myGov reformer David Hazlehurst to lead Services Australia

Public sector stalwart David Hazlehurst, who set up the Digital Transformation Office as interim CEO in 2015 and steered the team of bureaucrats that reviewed the myGov platform plast year, has been appointed to lead Services Australia.

Mr Hazlehurst will join the government’s largest service delivery agency in early January, having spent the last 10 months as Head of Secretariate for the review of the National Disability Insurance Scheme.

He replaces former chief executive Rebecca Skinner, who retired at the end of September. Ms Skinner spent three and a half years at the helm of the agency, steering it through the pandemic, the Robodebt recovery and a large-scale upgrade to Centrelink systems.

David Hazlehurst

Government Services minister Bill Shorten announced Mr Hazlehurst’s appointment on Tuesday, describing him as a reliable senior public sector leader with 30 years’ experience across multiple agencies.

“Services Australia has responded to significant challenges and undergone a raft of changes since Labor came to government, including the conclusion of the Robodebt era of administration,” Mr Shorten said.

“Mr Hazlehurst will be a steady hand to lead the agency through the next phase and I have full trust in his professionalism and ability to put our most vulnerable Australians first.”

Mr Hazlehurst comes to Services Australia without a way forward on myGov, with the government yet to respond to the audit almost a year after it was released, resulting in criticism from the Opposition.

The myGov audit, which was led by former CSIRO chair David Thodey, found the platform still fell “well short” of the vision of a digital front door and called on the government to commit long-term ongoing funding of more than $100 million a year for myGov to “fulfil its potential”.

In this year’s Budget, the government set aside $134.5 million to give myGov “certainly and stability” for another 12 months, but it has only provisioned ongoing funding for the platform in the Contingency Reserve.

As the head of the secretariate for the audit, Mr Hazlehurst has an intimate understanding of the residual problems facing myGov, which was overhauled from 2020 to deliver a more scalable, user-friendly platform.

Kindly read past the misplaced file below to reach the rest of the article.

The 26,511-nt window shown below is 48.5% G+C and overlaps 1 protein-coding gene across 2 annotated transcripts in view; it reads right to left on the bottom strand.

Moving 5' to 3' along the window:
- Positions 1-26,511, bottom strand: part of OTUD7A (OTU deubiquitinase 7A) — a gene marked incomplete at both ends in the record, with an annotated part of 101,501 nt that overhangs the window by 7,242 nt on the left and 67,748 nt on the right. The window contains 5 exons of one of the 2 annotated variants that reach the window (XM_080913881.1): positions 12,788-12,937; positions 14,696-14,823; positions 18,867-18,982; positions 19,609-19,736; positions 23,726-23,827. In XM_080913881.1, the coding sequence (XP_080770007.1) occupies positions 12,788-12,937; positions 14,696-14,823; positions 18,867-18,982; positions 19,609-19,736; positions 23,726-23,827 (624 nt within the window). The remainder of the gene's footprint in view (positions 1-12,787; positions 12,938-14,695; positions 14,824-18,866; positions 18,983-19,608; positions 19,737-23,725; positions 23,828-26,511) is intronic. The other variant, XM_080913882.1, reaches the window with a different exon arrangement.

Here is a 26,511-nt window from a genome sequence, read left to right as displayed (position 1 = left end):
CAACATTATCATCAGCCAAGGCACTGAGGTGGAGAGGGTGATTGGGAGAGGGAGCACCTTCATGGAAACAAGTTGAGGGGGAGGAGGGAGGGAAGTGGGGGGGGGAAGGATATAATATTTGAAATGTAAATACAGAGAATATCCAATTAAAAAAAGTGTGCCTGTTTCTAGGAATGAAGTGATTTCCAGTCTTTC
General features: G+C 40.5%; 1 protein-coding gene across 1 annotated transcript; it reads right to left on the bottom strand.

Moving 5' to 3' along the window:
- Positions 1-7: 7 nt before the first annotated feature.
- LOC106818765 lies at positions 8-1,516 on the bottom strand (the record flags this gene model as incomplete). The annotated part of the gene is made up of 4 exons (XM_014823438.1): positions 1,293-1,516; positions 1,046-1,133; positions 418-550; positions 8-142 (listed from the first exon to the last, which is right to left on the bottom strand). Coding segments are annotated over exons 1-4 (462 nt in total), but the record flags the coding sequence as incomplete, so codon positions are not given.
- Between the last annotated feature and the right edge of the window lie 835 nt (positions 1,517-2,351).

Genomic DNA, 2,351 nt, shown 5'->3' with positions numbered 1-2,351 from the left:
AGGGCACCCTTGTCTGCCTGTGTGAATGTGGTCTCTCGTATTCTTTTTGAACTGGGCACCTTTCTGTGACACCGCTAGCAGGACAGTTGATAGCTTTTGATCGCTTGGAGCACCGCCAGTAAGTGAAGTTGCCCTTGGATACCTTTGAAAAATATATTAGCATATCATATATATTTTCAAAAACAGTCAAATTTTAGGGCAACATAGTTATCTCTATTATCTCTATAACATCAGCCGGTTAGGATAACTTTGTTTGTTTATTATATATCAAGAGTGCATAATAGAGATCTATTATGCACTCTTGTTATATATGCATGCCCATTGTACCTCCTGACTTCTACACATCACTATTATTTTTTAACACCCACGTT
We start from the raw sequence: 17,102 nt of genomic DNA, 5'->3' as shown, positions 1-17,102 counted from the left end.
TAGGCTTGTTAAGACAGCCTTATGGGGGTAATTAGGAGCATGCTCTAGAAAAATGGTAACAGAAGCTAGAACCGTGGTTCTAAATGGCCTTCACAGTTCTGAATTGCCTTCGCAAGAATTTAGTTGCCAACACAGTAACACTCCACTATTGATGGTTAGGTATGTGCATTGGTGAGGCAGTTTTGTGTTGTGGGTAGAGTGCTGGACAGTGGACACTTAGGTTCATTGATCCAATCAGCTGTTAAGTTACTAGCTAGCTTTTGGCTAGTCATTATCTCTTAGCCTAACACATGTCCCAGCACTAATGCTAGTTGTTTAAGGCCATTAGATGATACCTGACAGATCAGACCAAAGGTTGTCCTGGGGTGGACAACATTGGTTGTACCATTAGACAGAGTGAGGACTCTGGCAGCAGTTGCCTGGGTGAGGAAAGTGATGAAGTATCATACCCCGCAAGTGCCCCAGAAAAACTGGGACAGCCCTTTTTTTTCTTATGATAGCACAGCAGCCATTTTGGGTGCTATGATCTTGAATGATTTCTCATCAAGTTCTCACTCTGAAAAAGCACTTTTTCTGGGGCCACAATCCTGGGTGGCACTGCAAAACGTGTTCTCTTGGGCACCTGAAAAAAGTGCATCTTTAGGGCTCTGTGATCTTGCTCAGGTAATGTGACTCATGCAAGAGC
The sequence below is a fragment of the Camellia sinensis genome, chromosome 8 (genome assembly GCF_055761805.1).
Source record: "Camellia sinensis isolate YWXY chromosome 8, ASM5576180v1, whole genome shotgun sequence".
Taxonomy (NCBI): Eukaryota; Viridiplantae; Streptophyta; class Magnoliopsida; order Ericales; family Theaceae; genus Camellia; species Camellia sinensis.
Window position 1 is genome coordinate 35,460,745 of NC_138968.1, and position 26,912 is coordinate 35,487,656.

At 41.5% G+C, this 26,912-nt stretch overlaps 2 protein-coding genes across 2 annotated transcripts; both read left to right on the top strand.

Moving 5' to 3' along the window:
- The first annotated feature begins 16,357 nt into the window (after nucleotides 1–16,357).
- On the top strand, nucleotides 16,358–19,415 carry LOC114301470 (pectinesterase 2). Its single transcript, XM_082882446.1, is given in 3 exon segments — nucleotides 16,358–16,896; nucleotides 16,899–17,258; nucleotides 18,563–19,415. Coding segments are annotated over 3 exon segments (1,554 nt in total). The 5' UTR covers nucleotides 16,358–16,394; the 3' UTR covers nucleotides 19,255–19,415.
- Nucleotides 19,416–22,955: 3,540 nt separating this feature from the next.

myGov’s underpinning government digital experience platform (GovDXP) is built on Adobe software and hosted on Amazon Web Services. Deloitte led the work over the pandemic years at a cost of more than $80 million.

Since delivering the findings of the myGov audit in January, Mr Hazlehurst spent nine month as the head of the secretariate for the landmark NDIS Review, which handed down its list of 26 recommendations last week.

Prior to that, Mr Hazlehurst worked stints as deputy secretary at what is now the Department of Agriculture, Fisheries and Forestry, and the Department Industry, Science and Resources, and was deputy CEO at Austrade.

He was also tasked with setting up the Digital Transformation Agency’s predecessor, the DTO, in early 2015, spending five months in the role before the late Paul Shetler arrived from the UK to take over.

Services Australia, which is responsible for Medicare, Centrelink and Child Support payments, employs more than 30,000 public servants, making it the federal government’s largest public service agency.

Mr Shorten also said that Mr Hazlehurst was appointed by a selection panel that include a welfare advocate in former CEO of Economic Justice Australia Leanne Ho, a first for the Social Services portfolio.

“Services Australia touches the lives of many Australians, particularly those who are facing difficult circumstances. I am extremely proud that a welfare advocate… was include on the selection panel to ensure we got this appointment right,” he said.

Mr Shorten also thanked acting Services Australia CEO Chris Birrer, who is ordinarily the deputy CEO of the Payments and Integrity Group, for his “steadfast and passionate leadership in this important transitionary period”.

Do you know more? Contact James Riley via Email.

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